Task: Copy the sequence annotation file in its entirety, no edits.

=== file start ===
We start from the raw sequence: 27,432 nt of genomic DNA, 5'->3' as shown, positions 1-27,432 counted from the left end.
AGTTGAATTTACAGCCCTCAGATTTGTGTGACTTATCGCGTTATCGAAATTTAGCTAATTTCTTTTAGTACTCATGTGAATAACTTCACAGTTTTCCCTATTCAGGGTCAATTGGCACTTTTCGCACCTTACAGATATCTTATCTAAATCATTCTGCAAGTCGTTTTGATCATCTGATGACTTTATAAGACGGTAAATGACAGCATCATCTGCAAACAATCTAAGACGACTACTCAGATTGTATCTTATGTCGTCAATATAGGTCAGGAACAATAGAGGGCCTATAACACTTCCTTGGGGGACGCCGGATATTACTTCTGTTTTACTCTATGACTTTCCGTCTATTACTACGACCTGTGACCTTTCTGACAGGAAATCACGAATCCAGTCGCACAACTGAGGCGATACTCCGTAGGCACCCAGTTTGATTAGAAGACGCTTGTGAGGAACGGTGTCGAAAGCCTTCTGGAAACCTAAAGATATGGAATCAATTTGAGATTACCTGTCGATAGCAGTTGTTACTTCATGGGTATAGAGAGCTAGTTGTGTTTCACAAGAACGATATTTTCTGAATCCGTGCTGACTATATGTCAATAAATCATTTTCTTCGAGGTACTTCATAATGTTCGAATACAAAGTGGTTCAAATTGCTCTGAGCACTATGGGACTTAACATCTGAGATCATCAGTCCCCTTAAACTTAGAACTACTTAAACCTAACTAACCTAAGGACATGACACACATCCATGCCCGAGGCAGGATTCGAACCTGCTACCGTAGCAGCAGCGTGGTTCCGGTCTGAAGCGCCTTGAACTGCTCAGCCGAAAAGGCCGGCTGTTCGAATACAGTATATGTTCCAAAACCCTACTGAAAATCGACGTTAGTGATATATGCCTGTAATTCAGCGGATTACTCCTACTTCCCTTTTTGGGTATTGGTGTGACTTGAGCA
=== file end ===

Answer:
We start from the raw sequence: 27,432 nt of genomic DNA, 5'->3' as shown, positions 1-27,432 counted from the left end.
AGTTGAATTTACAGCCCTCAGATTTGTGTGACTTATCGCGTTATCGAAATTTAGCTAATTTCTTTTAGTACTCATGTGAATAACTTCACAGTTTTCCCTATTCAGGGTCAATTGGCACTTTTCGCACCTTACAGATATCTTATCTAAATCATTCTGCAAGTCGTTTTGATCATCTGATGACTTTATAAGACGGTAAATGACAGCATCATCTGCAAACAATCTAAGACGACTACTCAGATTGTATCTTATGTCGTCAATATAGGTCAGGAACAATAGAGGGCCTATAACACTTCCTTGGGGGACGCCGGATATTACTTCTGTTTTACTCTATGACTTTCCGTCTATTACTACGACCTGTGACCTTTCTGACAGGAAATCACGAATCCAGTCGCACAACTGAGGCGATACTCCGTAGGCACCCAGTTTGATTAGAAGACGCTTGTGAGGAACGGTGTCGAAAGCCTTCTGGAAACCTAAAGATATGGAATCAATTTGAGATTACCTGTCGATAGCAGTTGTTACTTCATGGGTATAGAGAGCTAGTTGTGTTTCACAAGAACGATATTTTCTGAATCCGTGCTGACTATATGTCAATAAATCATTTTCTTCGAGGTACTTCATAATGTTCGAATACAAAGTGGTTCAAATTGCTCTGAGCACTATGGGACTTAACATCTGAGATCATCAGTCCCCTTAAACTTAGAACTACTTAAACCTAACTAACCTAAGGACATGACACACATCCATGCCCGAGGCAGGATTCGAACCTGCTACCGTAGCAGCAGCGTGGTTCCGGTCTGAAGCGCCTTGAACTGCTCAGCCGAAAAGGCCGGCTGTTCGAATACAGTATATGTTCCAAAACCCTACTGAAAATCGACGTTAGTGATATATGCCTGTAATTCAGCGGATTACTCCTACTTCCCTTTTTGGGTATTGGTGTGACTTGAGCA